The draft amendments are expected to enter into force on 1 January 2024, subject to adoption by MSC 105 (April 2022).

Performance standards for Voyage Data Recorders (VDR)
MSC 104 approved consequential amendments to the performance standards for simplified VDRs and VDRs, following the adoption of the performance standards for float-free emergency position-indicating radio beacons (EPIRBs) operating on 406 MHz (Resolution MSC.471(101)) in 2019.

Iridium SafetyCast service manual
MSC 104 approved a revision of the Iridium SafetyCast service manual (MSC.1/Circ.1613). The revised manual will become effective on 1 January 2022.

Implementation of IMO instruments

Port state control (PSC) procedures
MSC 104 approved draft procedures for port state control, 2021, intended to revoke the 2019 procedures (Resolution A.1138(31)). The procedures are subject to subsequent approval by MEPC and for adoption by Assembly 32 in December 2021.

The amendments are mainly related to Appendix 7 of the guidelines for control of operational requirements. Also, Appendix 4 includes guidelines on the endorsement of the electronic cargo record book for MARPOL Annex II, by using a stand-alone form or a copy of the surveyor’s report to accompany the electronic record book entry.

Updated HSSC Survey Guidelines
MSC 104 approved the draft Survey Guidelines under the Harmonized System of Survey Certification (HSSC), 2021, to revoke resolution A.1140(31). The revised guidelines include provisions related to:

  • Operational readiness, maintenance and inspections for lifeboats and rescue boats, launching appliances and release gear
  • Means of escape for passenger ships and helicopter facilities
  • System commission testing of ballast water management systems
  • Harmonization of survey periods of cargo ships not subject to the ESP Code
  • Check of two-way VHFs using expired primary batteries
  • Electronic record books under MARPOL
  • Helicopter facility foam firefighting appliances

The updated Survey Guidelines will be submitted to MEPC 77 (November 2021) for concurrent approval and to Assembly 32 (December 2021) for adoption.

RO model agreement
MSC 104 approved amendments to the model agreement for the authorization of Recognized Organizations (ROs). The reporting obligations in Paragraph 6.5.5 have been aligned with the RO Code with respect to the scope of the statutory certification and services.

Work programme

Maritime Safety Committee (MSC)
Maritime Autonomous Surface Ships (MASS)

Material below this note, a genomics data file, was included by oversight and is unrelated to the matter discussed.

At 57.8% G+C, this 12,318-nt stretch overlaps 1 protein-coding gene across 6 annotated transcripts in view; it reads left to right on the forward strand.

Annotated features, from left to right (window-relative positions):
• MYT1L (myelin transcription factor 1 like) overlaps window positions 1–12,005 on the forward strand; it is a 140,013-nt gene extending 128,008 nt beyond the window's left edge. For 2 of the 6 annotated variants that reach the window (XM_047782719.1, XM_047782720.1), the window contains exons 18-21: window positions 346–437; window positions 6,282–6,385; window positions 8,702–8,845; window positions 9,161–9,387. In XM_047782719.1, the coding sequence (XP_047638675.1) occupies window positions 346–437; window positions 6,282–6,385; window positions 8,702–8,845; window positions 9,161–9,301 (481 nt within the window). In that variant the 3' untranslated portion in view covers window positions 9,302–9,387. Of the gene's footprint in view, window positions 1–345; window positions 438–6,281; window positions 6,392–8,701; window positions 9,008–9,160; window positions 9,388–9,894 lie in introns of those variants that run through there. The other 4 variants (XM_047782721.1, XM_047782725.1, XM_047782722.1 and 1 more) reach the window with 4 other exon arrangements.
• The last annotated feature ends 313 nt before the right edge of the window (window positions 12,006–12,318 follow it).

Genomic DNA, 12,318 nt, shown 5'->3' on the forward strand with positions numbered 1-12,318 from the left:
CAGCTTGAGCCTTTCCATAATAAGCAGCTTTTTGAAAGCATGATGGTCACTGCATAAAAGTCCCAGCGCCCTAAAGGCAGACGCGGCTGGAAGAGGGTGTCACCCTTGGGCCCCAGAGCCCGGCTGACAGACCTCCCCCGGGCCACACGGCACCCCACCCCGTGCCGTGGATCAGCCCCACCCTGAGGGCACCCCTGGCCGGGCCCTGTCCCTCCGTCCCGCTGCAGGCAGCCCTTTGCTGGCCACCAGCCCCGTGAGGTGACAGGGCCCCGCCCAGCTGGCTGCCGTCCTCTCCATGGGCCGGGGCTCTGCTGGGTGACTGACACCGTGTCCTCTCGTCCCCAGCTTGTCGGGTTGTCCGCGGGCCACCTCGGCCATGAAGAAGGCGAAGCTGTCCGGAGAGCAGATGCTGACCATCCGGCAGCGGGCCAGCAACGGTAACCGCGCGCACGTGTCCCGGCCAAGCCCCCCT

MSC 104 agreed to develop a new goal-based instrument for maritime autonomous surface ships (MASS). It was also agreed that the ultimate goal would be the preparation of a mandatory instrument to address MASS operations in the IMO regulatory framework. The work will be initiated by the development of a roadmap at MSC 105 (April 2022).

Sub-committee on Implementation of IMO Instruments (III)
Remote surveys, ISM Code audit and ISPS Code verifications
MSC 104 agreed to develop guidance on assessments and applications of remote survey, ISM Code audit and ISPS Code verification.

Any other business

COVID-19-related matters
MSC 104 noted that the return to normal crew change regimes may take a long time. In 2021, the number of seafarers requiring repatriation after finishing their contracts decreased to around 200,000 (April), with a similar number waiting to join ships as part of crew change, but this number is now again increasing due to the impact of new COVID-19 variants.

MSC 104 approved a draft Assembly resolution on “Comprehensive action to address seafarers’ challenges during the COVID-19 pandemic”, subject to adoption by Assembly 32 in December 2021.

The draft Assembly resolution consolidates issues related to crew changes, access to medical care, “key worker” designations, and vaccinations, as highlighted by the following MSC instruments:

  • Resolution MSC.473(ES.2) on “Recommended action to facilitate ship crew change, access to medical care and seafarer travel during the COVID-19 pandemic”
  • MSC.1/Circ.1636/Rev.1 on “Industry recommended framework of protocols for ensuring safe ship crew changes and travel during the coronavirus (COVID-19) pandemic”
  • MSC.490(103) on “Recommended action to prioritize COVID-19 vaccination of seafarers”

Recommendations

Many proposals for new work items were not considered due to time constraints during the remote meeting. DNV recommends that our customers monitor the outcome of future MSC sessions for information on new regulatory initiatives.

Our customers may take note that MSC 105 (April 2022) will be the last session that adopts amendments to the 2024 update of SOLAS and related mandatory codes.

Appendix

Annex I: Provisional list of resolutions and circulars (see on page 4 in PDF version of this statutory news)

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11 October 2021

IMO Maritime Safety Committee (MSC 104)

The 104th session of the IMO’s Maritime Safety Committee (MSC) was held remotely from 4 to 8 October. The requirements for watertight doors on cargo ships were harmonized, and the Japanese Quasi-Zenith Satellite System was recognized for the provision of position, navigation, and timing services. The MSC also initiated the development of a goal-based instrument for autonomous ships, and the development of guidance for remote surveys and audits.

  • Maritime
27 July 2021

IMO update: Sub-Committee on Implementation of IMO Instruments (III 7)

The 7th session of the IMO Sub-Committee on Implementation of IMO Instruments (III 7) was held remotely from 12 to 16 July 2021. III 7 revised the procedures for port state control and survey guidelines under the harmonized system of survey and certification (HSSC). III 7 further discussed lessons learned and safety issues identified from the analysis of marine safety investigation reports and proposed to look further into accidents involving elevators.

  • Maritime